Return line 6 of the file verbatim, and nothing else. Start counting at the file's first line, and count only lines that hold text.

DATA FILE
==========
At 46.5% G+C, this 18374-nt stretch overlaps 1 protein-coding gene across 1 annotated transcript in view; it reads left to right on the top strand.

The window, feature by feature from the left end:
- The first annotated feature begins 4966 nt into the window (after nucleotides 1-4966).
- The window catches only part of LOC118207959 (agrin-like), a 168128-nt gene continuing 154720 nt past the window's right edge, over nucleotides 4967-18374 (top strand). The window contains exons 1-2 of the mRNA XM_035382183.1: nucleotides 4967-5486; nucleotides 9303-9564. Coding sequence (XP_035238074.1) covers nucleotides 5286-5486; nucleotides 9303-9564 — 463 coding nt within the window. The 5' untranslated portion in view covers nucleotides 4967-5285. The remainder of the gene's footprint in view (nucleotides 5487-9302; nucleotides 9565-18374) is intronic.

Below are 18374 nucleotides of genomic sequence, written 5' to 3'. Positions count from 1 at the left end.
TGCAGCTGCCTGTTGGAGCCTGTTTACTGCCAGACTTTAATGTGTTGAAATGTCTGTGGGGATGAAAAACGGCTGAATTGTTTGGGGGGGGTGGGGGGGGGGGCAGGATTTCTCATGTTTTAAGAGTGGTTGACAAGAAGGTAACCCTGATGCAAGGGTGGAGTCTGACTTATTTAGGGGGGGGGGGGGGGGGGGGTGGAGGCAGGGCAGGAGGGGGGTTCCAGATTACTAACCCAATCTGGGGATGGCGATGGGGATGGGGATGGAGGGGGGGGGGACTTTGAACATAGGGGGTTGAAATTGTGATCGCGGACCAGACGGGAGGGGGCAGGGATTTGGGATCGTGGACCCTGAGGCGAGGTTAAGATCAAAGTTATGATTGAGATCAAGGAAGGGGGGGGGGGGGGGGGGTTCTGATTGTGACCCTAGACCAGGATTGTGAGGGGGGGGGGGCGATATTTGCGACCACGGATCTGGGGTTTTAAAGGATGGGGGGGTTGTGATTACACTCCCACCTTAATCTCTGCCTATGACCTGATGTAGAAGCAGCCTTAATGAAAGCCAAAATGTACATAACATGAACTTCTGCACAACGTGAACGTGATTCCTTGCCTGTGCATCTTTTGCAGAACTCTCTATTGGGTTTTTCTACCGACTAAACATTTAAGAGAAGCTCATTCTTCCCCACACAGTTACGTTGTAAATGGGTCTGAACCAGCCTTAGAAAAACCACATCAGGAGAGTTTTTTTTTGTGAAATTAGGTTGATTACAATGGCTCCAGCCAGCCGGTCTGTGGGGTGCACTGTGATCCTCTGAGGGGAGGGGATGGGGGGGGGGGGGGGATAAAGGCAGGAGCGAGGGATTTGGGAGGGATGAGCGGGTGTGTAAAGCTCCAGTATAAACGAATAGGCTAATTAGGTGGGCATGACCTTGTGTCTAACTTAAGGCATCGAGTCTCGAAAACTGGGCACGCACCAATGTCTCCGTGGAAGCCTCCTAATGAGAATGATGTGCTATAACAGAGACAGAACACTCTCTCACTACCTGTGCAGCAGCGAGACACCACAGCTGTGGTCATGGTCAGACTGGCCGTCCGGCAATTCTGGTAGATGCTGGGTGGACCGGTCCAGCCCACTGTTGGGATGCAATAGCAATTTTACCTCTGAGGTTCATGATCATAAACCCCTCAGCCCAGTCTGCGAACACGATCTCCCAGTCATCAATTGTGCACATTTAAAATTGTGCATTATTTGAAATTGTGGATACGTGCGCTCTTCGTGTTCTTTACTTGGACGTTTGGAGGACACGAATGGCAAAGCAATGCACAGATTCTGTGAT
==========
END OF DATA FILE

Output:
TGCAGCTGCCTGTTGGAGCCTGTTTACTGCCAGACTTTAATGTGTTGAAATGTCTGTGGGGATGAAAAACGGCTGAATTGTTTGGGGGGGGTGGGGGGGGGGGCAGGATTTCTCATGTTTTAAGAGTGGTTGACAAGAAGGTAACCCTGATGCAAGGGTGGAGTCTGACTTATTTAGGGGGGGGGGGGGGGGGGGGTGGAGGCAGGGCAGGAGGGGGGTTCCAGATTACTAACCCAATCTGGGGATGGCGATGGGGATGGGGATGGAGGGGGGGGGGACTTTGAACATAGGGGGTTGAAATTGTGATCGCGGACCAGACGGGAGGGGGCAGGGATTTGGGATCGTGGACCCTGAGGCGAGGTTAAGATCAAAGTTATGATTGAGATCAAGGAAGGGGGGGGGGGGGGGGGGTTCTGATTGTGACCCTAGACCAGGATTGTGAGGGGGGGGGGGCGATATTTGCGACCACGGATCTGGGGTTTTAAAGGATGGGGGGGTTGTGATTACACTCCCACCTTAATCTCTGCCTATGACCTGATGTAGAAGCAGCCTTAATGAAAGCCAAAATGTACATAACATGAACTTCTGCACAACGTGAACGTGATTCCTTGCCTGTGCATCTTTTGCAGAACTCTCTATTGGGTTTTTCTACCGACTAAACATTTAAGAGAAGCTCATTCTTCCCCACACAGTTACGTTGTAAATGGGTCTGAACCAGCCTTAGAAAAACCACATCAGGAGAGTTTTTTTTTGTGAAATTAGGTTGATTACAATGGCTCCAGCCAGCCGGTCTGTGGGGTGCACTGTGATCCTCTGAGGGGAGGGGATGGGGGGGGGGGGGGGATAAAGGCAGGAGCGAGGGATTTGGGAGGGATGAGCGGGTGTGTAAAGCTCCAGTATAAACGAATAGGCTAATTAGGTGGGCATGACCTTGTGTCTAACTTAAGGCATCGAGTCTCGAAAACTGGGCACGCACCAATGTCTCCGTGGAAGCCTCCTAATGAGAATGATGTGCTATAACAGAGACAGAACACTCTCTCACTACCTGTGCAGCAGCGAGACACCACAGCTGTGGTCATGGTCAGACTGGCCGTCCGGCAATTCTGGTAGATGCTGGGTGGACCGGTCCAGCCCACTGTTGGGATGCAATAGCAATTTTACCTCTGAGGTTCATGATCATAAACCCCTCAGCCCAGTCTGCGAACACGATCTCCCAGTCATCAATTGTGCACATTTAAAATTGTGCATTATTTGAAATTGTGGATACGTGCGCTCTTCGTGTTCTTTACTTGGACGTTTGGAGGACACGAATGGCAAAGCAATGCACAGATTCTGTGAT